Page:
Strickland Rails Against Outside Group Spending, Benefits From Outside Groups

Super PACs, union groups drop cash to prop up Ohio Democrat

Ted Strickland
Ted Strickland / AP
June 1, 2016

At the same time that the campaign for Ted Strickland has railed against outside group spending in the Ohio Senate race, the Democratic candidate has benefitted considerably from money spent by super PACs and outside groups.

The latest influx of cash intended to help Strickland defeat incumbent Sen. Rob Portman (R.) comes from two labor unions, the American Federation of State, County, and Municipal Employees and the American Federation of Teachers. The political action committee associated with AFSCME announced last week that it purchased $582,000 worth of television advertisements in the state knocking Portman for his support of free trade.

AFT dropped $325,000 on an advertisement accusing Portman of supporting Social Security privatization, which his campaign has characterized as misleading because the senator has never voted to privatize Social Security.

Political committees associated with unions have contributed more than $220,000 directly to Strickland’s campaign, Federal Election Commission records show.

The union ad buys followed a major purchase by the Senate Majority PAC, a Democratic super PAC affiliated with outgoing Senate Minority Leader Harry Reid (D., Nev.), to help the one-time governor and congressman win in November. Earlier this month, the super PAC reserved $9.5 million in airtime for advertisements against Portman, in addition to the $1.8 million the group had already spent against the incumbent.

Before that, Planned Parenthood Votes, a super PAC associated with the nation’s largest abortion provider, spent over $300,000 on canvassing to support Strickland and oppose Portman between May 9 and 11.

Despite this support, the Strickland campaign has fundraised off of its supposed independence from super PACs and criticized the influence of outside groups on the race. The campaign sent a fundraising email to supporters on May 14 accusing Portman of "[relying] on his super PAC and a handful of billionaires to do his dirty work."

"We don’t have a super PAC, and quite frankly, we don’t want one that spends millions to spew out lies ad distortions," campaign manager Rebecca Pearcey wrote, appealing to Strickland’s "grassroots" supporters. "Let’s … show Portman that his super PAC and his special interest money pales in comparison to our grassroots strength."

While Strickland’s campaign might not be directly tied to a super PAC, the Democrat stands to benefit from the millions spent by the Senate Majority PAC and other outside groups. The campaign’s message of opposition to big money in elections has not changed.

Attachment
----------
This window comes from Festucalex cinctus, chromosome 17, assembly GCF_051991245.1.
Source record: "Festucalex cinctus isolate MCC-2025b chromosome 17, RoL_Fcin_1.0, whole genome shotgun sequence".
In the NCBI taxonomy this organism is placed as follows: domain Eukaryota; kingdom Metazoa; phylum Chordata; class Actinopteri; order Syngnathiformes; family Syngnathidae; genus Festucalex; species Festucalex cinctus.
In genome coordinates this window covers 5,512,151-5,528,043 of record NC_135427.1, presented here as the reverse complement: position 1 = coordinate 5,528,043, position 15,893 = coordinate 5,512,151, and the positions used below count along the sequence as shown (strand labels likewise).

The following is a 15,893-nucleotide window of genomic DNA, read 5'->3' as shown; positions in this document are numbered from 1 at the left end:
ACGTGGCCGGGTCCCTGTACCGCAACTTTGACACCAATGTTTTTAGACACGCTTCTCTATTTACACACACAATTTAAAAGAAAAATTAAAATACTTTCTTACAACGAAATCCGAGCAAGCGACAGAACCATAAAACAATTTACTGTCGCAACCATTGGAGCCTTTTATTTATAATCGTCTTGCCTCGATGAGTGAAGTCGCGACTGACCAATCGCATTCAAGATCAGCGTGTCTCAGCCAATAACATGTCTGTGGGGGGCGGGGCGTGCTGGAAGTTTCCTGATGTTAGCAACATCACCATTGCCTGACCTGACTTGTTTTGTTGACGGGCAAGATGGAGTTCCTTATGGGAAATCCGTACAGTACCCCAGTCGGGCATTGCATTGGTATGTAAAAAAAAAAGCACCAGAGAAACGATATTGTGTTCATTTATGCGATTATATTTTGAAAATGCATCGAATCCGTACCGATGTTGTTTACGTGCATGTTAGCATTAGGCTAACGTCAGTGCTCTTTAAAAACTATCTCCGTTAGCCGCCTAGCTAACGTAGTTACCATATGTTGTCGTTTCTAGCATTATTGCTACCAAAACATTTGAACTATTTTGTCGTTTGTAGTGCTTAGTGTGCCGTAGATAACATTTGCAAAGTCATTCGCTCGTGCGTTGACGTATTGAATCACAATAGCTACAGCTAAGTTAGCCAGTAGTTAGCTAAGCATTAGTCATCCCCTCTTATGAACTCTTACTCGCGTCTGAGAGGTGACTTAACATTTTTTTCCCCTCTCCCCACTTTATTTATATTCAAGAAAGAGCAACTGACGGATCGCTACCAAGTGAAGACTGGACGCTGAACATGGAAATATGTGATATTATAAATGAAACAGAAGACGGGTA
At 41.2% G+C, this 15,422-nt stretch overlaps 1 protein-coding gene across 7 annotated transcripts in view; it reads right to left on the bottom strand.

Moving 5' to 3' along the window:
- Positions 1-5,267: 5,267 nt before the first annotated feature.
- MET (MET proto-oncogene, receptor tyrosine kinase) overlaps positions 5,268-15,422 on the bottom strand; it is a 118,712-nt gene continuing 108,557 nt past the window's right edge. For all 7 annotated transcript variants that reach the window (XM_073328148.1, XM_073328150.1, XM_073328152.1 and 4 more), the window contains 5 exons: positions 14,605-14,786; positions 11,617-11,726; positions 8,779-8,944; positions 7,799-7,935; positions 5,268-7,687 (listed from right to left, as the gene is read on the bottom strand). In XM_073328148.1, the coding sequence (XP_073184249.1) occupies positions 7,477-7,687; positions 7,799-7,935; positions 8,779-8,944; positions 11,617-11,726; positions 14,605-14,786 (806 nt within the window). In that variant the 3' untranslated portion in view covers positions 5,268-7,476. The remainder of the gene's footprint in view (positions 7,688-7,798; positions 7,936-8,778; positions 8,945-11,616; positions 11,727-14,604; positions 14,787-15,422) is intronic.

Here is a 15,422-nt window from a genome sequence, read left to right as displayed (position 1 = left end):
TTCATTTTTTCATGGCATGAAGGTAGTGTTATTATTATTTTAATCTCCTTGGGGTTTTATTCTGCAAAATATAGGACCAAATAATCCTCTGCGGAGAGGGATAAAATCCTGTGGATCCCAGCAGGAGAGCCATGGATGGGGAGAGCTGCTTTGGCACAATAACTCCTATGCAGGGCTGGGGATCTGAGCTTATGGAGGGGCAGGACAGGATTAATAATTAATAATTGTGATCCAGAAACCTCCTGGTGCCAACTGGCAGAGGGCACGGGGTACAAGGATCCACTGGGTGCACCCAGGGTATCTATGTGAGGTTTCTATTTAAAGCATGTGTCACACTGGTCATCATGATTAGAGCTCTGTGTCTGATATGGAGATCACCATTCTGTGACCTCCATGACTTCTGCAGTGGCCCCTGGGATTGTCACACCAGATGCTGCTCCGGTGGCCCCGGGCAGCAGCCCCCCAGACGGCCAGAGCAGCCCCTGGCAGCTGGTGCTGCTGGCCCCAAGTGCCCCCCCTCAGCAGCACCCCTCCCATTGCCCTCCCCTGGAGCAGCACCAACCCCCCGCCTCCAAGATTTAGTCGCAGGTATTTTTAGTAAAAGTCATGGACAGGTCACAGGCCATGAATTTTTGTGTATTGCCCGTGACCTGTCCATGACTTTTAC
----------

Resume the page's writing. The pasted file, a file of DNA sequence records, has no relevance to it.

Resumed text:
One day after the Senate Majority PAC announced its nearly $10 million ad purchase, the Strickland campaign circulated a petition to "keep dark money out of our elections."

"Our democracy shouldn’t be for sale. And our voices shouldn’t be drowned out by a few ultra-rich super PAC founders," the May 19 fundraising email, authored by Strickland, read. "Let’s keep control of our future out of the hands of super PACs."

A follow-up email warned, "Democracy should not be up for sale to the highest bidder."

The Strickland campaign’s criticisms of outside spending have mostly focused on million-dollar ad purchases by groups with ties to Charles and David Koch, a pair of wealthy Republican donors, to help Portman. "Despite all the big spending, Ted REFUSES to rely on the billionaire class to fund his campaign," a fundraising email emphasized on Sunday.

Still, Strickland’s campaign has been fueled by money from wealthy Democratic donors. Billionaire financier George Soros and hedge fund manager S. Donald Sussman have contributed the maximum $2,700 to Strickland’s primary and general election campaigns.

Just this cycle, Soros has spent or pledged over $13 million to help Hillary Clinton and other Democratic candidates win their races, while Sussman has committed $6 million to Democratic causes.

Additionally, Strickland for Senate has received contributions from more than two-dozen bundlers for Hillary Clinton, who have each raised more than $100,000 for her presidential ambitions.

"No candidate in America is more reliant on outside special interest money than Ted Strickland whose campaign has struggled to raise money for his retread candidacy because people remember his record as Governor when Ohio lost more than 350,000 jobs and ranked 48th in job creation," Portman campaign spokesman Michawn Rich told the Washington Free Beacon in a statement. "And nobody is more hypocritical either."

A spokesman for the Strickland campaign did not respond to a request for comment.

The Senate race in Ohio, a key battleground state, is poised to be the most expensive in the country during the 2016 election cycle.